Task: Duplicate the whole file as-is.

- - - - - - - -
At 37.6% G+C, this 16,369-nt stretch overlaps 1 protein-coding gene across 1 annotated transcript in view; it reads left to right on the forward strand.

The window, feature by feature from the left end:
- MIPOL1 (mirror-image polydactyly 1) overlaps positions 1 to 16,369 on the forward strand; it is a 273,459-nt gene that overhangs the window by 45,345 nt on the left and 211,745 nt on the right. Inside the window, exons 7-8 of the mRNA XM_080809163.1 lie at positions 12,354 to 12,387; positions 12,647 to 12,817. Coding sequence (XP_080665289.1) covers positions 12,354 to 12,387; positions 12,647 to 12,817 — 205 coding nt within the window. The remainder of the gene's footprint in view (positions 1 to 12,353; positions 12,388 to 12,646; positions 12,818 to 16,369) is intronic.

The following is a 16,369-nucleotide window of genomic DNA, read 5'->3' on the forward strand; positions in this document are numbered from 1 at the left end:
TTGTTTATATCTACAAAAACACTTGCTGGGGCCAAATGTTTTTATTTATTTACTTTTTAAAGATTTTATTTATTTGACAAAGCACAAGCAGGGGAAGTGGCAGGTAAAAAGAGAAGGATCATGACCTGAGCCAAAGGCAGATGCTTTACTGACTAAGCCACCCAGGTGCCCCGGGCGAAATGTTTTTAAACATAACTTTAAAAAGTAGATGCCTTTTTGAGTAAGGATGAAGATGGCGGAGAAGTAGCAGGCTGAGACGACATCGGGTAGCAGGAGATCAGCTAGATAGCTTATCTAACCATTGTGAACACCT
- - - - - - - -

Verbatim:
At 37.6% G+C, this 16,369-nt stretch overlaps 1 protein-coding gene across 1 annotated transcript in view; it reads left to right on the forward strand.

The window, feature by feature from the left end:
- MIPOL1 (mirror-image polydactyly 1) overlaps positions 1 to 16,369 on the forward strand; it is a 273,459-nt gene that overhangs the window by 45,345 nt on the left and 211,745 nt on the right. Inside the window, exons 7-8 of the mRNA XM_080809163.1 lie at positions 12,354 to 12,387; positions 12,647 to 12,817. Coding sequence (XP_080665289.1) covers positions 12,354 to 12,387; positions 12,647 to 12,817 — 205 coding nt within the window. The remainder of the gene's footprint in view (positions 1 to 12,353; positions 12,388 to 12,646; positions 12,818 to 16,369) is intronic.

The following is a 16,369-nucleotide window of genomic DNA, read 5'->3' on the forward strand; positions in this document are numbered from 1 at the left end:
TTGTTTATATCTACAAAAACACTTGCTGGGGCCAAATGTTTTTATTTATTTACTTTTTAAAGATTTTATTTATTTGACAAAGCACAAGCAGGGGAAGTGGCAGGTAAAAAGAGAAGGATCATGACCTGAGCCAAAGGCAGATGCTTTACTGACTAAGCCACCCAGGTGCCCCGGGCGAAATGTTTTTAAACATAACTTTAAAAAGTAGATGCCTTTTTGAGTAAGGATGAAGATGGCGGAGAAGTAGCAGGCTGAGACGACATCGGGTAGCAGGAGATCAGCTAGATAGCTTATCTAACCATTGTGAACACCT